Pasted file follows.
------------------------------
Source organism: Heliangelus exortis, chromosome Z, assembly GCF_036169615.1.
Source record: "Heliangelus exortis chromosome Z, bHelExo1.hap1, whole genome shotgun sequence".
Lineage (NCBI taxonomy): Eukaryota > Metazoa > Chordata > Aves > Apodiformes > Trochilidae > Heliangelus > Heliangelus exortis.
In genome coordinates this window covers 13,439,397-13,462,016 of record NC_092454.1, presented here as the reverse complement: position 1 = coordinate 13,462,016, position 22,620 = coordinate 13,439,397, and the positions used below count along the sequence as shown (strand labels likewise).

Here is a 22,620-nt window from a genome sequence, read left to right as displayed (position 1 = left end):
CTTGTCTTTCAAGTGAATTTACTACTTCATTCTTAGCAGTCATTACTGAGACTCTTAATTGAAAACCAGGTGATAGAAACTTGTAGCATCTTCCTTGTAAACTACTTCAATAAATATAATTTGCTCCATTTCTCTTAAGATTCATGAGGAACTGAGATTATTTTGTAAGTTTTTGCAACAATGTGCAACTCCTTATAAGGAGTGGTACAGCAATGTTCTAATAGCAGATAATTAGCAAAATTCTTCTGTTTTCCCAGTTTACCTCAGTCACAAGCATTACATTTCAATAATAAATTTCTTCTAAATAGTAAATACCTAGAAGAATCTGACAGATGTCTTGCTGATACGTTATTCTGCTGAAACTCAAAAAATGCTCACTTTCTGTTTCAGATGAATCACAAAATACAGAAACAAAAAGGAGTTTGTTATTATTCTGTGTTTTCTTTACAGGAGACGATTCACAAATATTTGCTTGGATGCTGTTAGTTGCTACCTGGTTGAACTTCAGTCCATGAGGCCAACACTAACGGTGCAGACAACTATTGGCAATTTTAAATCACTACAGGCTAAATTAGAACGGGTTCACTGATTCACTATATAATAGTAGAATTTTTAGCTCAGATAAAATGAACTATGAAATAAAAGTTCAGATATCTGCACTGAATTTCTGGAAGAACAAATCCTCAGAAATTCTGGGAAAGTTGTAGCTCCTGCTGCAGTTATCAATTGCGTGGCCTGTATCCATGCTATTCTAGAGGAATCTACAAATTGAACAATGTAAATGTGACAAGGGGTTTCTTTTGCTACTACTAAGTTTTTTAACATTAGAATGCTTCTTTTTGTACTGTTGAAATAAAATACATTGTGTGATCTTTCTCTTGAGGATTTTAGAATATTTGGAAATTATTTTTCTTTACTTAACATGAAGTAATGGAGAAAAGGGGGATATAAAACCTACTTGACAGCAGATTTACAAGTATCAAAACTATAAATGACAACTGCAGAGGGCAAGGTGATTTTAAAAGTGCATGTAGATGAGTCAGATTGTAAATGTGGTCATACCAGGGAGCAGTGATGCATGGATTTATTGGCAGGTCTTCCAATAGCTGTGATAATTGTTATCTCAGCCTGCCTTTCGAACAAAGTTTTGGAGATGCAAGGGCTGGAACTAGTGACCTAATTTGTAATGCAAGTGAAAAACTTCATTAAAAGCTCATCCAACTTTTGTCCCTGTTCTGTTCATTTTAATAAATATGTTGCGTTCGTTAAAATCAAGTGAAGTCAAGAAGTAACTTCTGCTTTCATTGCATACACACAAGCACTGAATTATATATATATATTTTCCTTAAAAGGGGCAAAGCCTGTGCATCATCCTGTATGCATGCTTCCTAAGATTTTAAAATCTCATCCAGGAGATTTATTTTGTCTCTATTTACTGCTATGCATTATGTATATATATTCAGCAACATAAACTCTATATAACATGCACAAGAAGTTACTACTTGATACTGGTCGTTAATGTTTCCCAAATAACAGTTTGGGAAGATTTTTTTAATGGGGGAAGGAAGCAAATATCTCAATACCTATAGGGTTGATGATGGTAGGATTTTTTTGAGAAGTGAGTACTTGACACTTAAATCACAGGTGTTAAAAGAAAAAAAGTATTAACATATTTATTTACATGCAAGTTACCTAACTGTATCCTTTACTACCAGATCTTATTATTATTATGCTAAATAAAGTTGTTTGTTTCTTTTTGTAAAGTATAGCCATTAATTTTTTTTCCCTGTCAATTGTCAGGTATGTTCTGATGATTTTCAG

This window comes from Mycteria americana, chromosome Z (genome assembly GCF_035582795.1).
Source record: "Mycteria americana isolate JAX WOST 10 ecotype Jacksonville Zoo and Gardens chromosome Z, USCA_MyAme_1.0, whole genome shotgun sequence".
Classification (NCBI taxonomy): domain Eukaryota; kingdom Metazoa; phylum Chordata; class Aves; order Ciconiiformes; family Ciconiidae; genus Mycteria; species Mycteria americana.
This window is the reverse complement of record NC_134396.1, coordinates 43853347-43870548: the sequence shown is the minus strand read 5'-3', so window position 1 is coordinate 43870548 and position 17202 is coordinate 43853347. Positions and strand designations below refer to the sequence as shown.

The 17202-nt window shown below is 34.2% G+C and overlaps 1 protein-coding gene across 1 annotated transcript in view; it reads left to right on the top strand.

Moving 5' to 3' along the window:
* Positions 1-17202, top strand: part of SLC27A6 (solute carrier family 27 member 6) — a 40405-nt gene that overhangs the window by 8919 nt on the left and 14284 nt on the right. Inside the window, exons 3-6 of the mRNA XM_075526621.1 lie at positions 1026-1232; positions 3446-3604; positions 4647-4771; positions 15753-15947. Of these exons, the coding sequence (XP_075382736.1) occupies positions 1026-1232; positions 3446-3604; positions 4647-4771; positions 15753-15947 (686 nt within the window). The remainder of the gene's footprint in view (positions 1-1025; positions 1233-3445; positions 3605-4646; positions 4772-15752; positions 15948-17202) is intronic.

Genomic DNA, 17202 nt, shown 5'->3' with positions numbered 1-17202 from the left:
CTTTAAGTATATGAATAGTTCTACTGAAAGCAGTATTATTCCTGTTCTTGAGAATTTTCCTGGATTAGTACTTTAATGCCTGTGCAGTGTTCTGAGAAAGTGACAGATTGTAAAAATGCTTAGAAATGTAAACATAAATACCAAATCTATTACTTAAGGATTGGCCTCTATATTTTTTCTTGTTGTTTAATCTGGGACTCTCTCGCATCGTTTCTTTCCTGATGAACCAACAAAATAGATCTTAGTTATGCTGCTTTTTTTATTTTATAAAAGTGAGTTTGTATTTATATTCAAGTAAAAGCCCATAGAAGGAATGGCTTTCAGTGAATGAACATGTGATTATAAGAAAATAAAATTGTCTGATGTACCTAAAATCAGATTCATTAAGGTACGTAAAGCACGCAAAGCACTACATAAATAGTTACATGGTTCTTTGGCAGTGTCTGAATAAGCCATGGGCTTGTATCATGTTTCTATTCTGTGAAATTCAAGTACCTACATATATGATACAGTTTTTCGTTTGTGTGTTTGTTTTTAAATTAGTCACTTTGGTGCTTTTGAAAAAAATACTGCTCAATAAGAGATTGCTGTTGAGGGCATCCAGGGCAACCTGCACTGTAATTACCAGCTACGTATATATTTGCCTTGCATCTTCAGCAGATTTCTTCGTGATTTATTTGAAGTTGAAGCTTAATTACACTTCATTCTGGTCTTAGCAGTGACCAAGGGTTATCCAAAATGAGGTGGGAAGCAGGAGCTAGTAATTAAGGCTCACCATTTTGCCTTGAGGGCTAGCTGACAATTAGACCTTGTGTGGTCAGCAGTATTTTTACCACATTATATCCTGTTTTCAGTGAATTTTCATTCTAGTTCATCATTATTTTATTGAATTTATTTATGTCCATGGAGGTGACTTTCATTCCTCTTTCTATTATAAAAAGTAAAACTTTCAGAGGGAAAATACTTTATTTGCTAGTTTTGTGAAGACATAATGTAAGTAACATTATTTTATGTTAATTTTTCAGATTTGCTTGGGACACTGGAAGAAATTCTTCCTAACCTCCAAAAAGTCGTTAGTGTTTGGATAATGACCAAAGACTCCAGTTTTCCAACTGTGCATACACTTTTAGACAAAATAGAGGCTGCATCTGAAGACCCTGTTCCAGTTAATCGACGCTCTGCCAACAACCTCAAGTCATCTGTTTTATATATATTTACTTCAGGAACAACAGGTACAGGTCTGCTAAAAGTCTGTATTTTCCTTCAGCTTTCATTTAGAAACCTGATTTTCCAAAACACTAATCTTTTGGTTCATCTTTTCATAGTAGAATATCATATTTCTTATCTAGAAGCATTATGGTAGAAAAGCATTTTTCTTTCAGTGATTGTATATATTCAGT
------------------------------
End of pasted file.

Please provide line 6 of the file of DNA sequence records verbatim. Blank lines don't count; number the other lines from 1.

CTTGTCTTTCAAGTGAATTTACTACTTCATTCTTAGCAGTCATTACTGAGACTCTTAATTGAAAACCAGGTGATAGAAACTTGTAGCATCTTCCTTGTAAACTACTTCAATAAATATAATTTGCTCCATTTCTCTTAAGATTCATGAGGAACTGAGATTATTTTGTAAGTTTTTGCAACAATGTGCAACTCCTTATAAGGAGTGGTACAGCAATGTTCTAATAGCAGATAATTAGCAAAATTCTTCTGTTTTCCCAGTTTACCTCAGTCACAAGCATTACATTTCAATAATAAATTTCTTCTAAATAGTAAATACCTAGAAGAATCTGACAGATGTCTTGCTGATACGTTATTCTGCTGAAACTCAAAAAATGCTCACTTTCTGTTTCAGATGAATCACAAAATACAGAAACAAAAAGGAGTTTGTTATTATTCTGTGTTTTCTTTACAGGAGACGATTCACAAATATTTGCTTGGATGCTGTTAGTTGCTACCTGGTTGAACTTCAGTCCATGAGGCCAACACTAACGGTGCAGACAACTATTGGCAATTTTAAATCACTACAGGCTAAATTAGAACGGGTTCACTGATTCACTATATAATAGTAGAATTTTTAGCTCAGATAAAATGAACTATGAAATAAAAGTTCAGATATCTGCACTGAATTTCTGGAAGAACAAATCCTCAGAAATTCTGGGAAAGTTGTAGCTCCTGCTGCAGTTATCAATTGCGTGGCCTGTATCCATGCTATTCTAGAGGAATCTACAAATTGAACAATGTAAATGTGACAAGGGGTTTCTTTTGCTACTACTAAGTTTTTTAACATTAGAATGCTTCTTTTTGTACTGTTGAAATAAAATACATTGTGTGATCTTTCTCTTGAGGATTTTAGAATATTTGGAAATTATTTTTCTTTACTTAACATGAAGTAATGGAGAAAAGGGGGATATAAAACCTACTTGACAGCAGATTTACAAGTATCAAAACTATAAATGACAACTGCAGAGGGCAAGGTGATTTTAAAAGTGCATGTAGATGAGTCAGATTGTAAATGTGGTCATACCAGGGAGCAGTGATGCATGGATTTATTGGCAGGTCTTCCAATAGCTGTGATAATTGTTATCTCAGCCTGCCTTTCGAACAAAGTTTTGGAGATGCAAGGGCTGGAACTAGTGACCTAATTTGTAATGCAAGTGAAAAACTTCATTAAAAGCTCATCCAACTTTTGTCCCTGTTCTGTTCATTTTAATAAATATGTTGCGTTCGTTAAAATCAAGTGAAGTCAAGAAGTAACTTCTGCTTTCATTGCATACACACAAGCACTGAATTATATATATATATTTTCCTTAAAAGGGGCAAAGCCTGTGCATCATCCTGTATGCATGCTTCCTAAGATTTTAAAATCTCATCCAGGAGATTTATTTTGTCTCTATTTACTGCTATGCATTATGTATATATATTCAGCAACATAAACTCTATATAACATGCACAAGAAGTTACTACTTGATACTGGTCGTTAATGTTTCCCAAATAACAGTTTGGGAAGATTTTTTTAATGGGGGAAGGAAGCAAATATCTCAATACCTATAGGGTTGATGATGGTAGGATTTTTTTGAGAAGTGAGTACTTGACACTTAAATCACAGGTGTTAAAAGAAAAAAAGTATTAACATATTTATTTACATGCAAGTTACCTAACTGTATCCTTTACTACCAGATCTTATTATTATTATGCTAAATAAAGTTGTTTGTTTCTTTTTGTAAAGTATAGCCATTAATTTTTTTTCCCTGTCAATTGTCAGGTATGTTCTGATGATTTTCAG